News | Migration / Flight - Europe Exporting the Rwanda Model

When it comes to asylum policy, Germany appears to be copying the British playbook



Andreas Bohne,

People gather at the Home Office in London to protest against the British government’s Rwanda deportation plan on International Migrants Day, 18 December 2023. IMAGO / ZUMA Wire

Last week, the British Parliament voted in favour of the so-called “Rwanda Bill” introduced by Conservative Prime Minister Rishi Sunak. The bill puts forward a law and approach that increasingly looks like the preferred model for German and European policymakers: namely, outsourcing asylum procedures to third countries beyond Europe’s borders in an alleged bid to slow overall migration and discourage asylum seekers from making the dangerous journey to begin with.

In April 2022, the British government under then Prime Minister Boris Johnson announced it had concluded an agreement with Rwanda. As part of a five-year programme, asylum seekers were to be flown to the East African country to apply for British asylum there instead of in the UK itself. The announcement triggered strong protests, both in the UK as well as in a number of African countries, yet the first planned deportation flight was stopped not by popular protest, but by a ruling by the European Court of Human Rights just minutes before the first flight was due to take off.

That ruling was upheld by the UK’s Supreme Court in November 2023, which confirmed that the plan was unlawful because the deportation of asylum seekers to Rwanda violated the European Convention on Human Rights, among other things. There was a risk, the court reasoned, that asylum seekers would not receive a fair hearing in Rwanda, a country that, as Sunak admits, has “issues with its human rights record”.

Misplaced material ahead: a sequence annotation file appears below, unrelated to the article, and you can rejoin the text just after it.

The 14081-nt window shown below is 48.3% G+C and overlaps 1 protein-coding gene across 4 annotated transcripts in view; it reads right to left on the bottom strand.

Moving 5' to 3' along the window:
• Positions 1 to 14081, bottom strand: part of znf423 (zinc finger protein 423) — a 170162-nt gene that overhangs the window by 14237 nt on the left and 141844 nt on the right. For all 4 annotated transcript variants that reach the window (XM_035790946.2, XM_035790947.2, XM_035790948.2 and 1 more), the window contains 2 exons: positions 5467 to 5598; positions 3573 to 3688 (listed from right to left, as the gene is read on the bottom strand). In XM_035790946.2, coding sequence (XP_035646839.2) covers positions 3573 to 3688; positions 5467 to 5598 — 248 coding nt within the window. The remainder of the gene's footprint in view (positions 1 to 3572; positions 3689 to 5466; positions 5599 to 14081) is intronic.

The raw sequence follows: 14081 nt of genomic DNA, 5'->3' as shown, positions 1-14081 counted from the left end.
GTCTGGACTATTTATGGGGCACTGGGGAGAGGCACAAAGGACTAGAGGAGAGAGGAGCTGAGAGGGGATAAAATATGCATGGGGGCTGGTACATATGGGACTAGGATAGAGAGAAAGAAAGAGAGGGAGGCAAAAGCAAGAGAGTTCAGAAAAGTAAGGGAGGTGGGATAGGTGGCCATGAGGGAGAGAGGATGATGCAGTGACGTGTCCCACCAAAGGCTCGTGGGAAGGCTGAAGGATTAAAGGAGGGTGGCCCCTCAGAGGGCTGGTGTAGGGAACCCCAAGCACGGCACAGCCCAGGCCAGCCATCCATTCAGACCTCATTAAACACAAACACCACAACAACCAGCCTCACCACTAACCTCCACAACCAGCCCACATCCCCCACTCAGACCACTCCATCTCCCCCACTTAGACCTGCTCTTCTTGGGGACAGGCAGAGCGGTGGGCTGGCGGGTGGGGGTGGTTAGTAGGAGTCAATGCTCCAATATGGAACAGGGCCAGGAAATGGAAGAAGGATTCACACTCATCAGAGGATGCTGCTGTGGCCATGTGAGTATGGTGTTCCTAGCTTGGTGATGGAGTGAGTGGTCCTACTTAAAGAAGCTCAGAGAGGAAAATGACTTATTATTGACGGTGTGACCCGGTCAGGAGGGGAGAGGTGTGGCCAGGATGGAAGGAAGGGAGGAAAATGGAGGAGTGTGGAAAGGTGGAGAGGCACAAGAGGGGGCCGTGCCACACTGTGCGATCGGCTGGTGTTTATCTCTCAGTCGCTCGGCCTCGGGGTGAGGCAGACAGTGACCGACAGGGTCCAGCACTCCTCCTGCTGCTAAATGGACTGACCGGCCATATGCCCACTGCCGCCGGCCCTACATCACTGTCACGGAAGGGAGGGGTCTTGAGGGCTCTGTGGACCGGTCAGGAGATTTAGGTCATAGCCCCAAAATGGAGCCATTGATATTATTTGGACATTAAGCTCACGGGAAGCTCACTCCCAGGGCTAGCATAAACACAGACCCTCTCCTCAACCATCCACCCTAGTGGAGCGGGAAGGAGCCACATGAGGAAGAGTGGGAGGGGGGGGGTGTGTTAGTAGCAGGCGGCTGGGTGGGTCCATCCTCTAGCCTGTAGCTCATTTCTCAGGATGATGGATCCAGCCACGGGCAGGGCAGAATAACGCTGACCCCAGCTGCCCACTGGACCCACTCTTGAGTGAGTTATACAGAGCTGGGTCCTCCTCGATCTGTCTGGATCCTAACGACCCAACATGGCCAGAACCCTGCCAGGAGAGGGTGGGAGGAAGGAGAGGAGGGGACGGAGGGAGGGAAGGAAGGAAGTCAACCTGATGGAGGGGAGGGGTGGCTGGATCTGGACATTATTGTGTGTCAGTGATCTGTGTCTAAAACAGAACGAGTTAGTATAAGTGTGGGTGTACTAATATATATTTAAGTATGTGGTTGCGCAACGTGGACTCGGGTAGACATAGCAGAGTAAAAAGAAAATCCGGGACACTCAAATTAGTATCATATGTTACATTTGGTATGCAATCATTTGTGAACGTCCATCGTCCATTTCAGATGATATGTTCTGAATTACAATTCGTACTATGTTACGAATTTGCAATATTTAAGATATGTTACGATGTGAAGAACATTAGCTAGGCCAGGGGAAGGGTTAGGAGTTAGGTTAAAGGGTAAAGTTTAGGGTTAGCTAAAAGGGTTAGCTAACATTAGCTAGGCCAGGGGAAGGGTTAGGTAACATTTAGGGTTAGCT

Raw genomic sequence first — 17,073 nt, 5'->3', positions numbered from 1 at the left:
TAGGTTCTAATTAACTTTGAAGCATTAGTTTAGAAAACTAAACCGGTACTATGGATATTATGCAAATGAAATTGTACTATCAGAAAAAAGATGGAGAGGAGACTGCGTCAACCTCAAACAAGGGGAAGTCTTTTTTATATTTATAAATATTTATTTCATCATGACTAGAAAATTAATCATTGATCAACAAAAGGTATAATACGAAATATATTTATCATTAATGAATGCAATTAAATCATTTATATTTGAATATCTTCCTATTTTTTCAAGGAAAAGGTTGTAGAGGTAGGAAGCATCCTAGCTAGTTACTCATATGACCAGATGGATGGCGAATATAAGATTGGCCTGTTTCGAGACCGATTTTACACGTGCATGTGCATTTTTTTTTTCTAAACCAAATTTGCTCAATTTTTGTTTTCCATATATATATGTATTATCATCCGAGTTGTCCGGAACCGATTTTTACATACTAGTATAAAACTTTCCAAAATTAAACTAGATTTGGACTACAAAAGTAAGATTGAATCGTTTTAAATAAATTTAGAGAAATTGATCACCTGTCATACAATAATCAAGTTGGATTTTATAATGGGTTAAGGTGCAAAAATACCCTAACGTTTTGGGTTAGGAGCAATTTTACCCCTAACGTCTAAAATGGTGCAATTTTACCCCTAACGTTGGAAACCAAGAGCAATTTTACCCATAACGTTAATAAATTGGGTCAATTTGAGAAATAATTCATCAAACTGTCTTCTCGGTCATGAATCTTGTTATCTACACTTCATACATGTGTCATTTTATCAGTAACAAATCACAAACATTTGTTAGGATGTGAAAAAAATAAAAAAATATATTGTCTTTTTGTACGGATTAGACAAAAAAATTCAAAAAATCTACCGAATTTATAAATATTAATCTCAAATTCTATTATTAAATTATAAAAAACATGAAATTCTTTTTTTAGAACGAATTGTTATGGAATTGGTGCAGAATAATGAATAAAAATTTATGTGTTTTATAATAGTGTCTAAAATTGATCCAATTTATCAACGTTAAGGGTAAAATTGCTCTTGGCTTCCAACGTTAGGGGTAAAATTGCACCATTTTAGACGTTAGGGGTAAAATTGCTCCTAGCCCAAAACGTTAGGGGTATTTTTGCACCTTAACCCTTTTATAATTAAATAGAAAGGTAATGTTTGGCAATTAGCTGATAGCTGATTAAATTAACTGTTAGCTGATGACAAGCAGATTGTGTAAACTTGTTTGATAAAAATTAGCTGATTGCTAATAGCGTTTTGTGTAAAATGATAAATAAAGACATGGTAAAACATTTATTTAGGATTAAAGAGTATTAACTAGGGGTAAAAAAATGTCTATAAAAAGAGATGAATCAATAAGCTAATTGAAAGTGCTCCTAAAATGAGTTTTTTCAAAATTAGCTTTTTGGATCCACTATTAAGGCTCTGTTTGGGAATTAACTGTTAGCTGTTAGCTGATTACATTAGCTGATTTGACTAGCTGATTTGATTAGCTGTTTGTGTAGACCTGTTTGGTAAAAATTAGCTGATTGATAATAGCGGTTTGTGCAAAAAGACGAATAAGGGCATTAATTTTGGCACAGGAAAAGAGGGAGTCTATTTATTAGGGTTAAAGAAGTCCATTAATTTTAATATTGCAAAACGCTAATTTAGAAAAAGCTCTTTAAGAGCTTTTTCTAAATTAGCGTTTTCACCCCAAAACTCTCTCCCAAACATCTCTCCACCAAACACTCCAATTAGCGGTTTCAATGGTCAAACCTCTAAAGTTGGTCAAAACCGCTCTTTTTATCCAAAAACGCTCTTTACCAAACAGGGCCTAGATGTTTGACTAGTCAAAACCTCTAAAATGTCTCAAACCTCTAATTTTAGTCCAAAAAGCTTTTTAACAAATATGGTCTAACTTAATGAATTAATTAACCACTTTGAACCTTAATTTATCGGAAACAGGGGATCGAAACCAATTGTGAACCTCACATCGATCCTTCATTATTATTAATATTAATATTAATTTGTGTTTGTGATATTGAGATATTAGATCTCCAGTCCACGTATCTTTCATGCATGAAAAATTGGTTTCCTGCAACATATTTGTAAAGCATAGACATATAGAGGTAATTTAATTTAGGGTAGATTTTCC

This ruling dealt a setback to the controversial policy. Yet, as the court did not make a final judgement on whether or not Rwanda constituted a “safe third country”, supporters saw no reason to abandon the deportation initiative entirely.

Indeed, the British government finalized a new deportation agreement with Rwanda in early December 2023, designed to circumvent the Supreme Court ruling. The “Safety of Rwanda Bill”, which was published the day after the new agreement was signed, states that Rwanda is a safe country under British law. Among other things, the new agreement provides assurances from Rwanda’s authoritarian leadership that it will not deport asylum seekers back to their home country.

From London to Berlin?

The “Rwanda model” is not only popular in the UK or Denmark, but has lately also attracted a great deal of interest among German politicians. The term itself often refers to two things: both the trend towards outsourcing asylum procedures to third countries, as promoted by the right-populist Alternative für Deutschland (AfD) in its 2024 European election programme, for example, and the explicit example of Rwanda as a country to which refugees should be transferred. The UK has set negative “standards” which German politicians of various stripes are eager to pick up on.

Jens Spahn, for example, an MP for the Christian Democrats and former federal health minister, cites Rwanda alongside Ghana as explicit examples of where asylum procedures could be outsourced to, and the governing coalition consisting of the Social Democrats, Greens, and Free Democrats is flirting with the approach. The Free Democrats have been aggressively pushing such a plan for months, and according to media reports, the government is currently drawing up a feasibility analysis. Even so-called “left-conservatives” like Sahra Wagenknecht do not seem averse to the idea.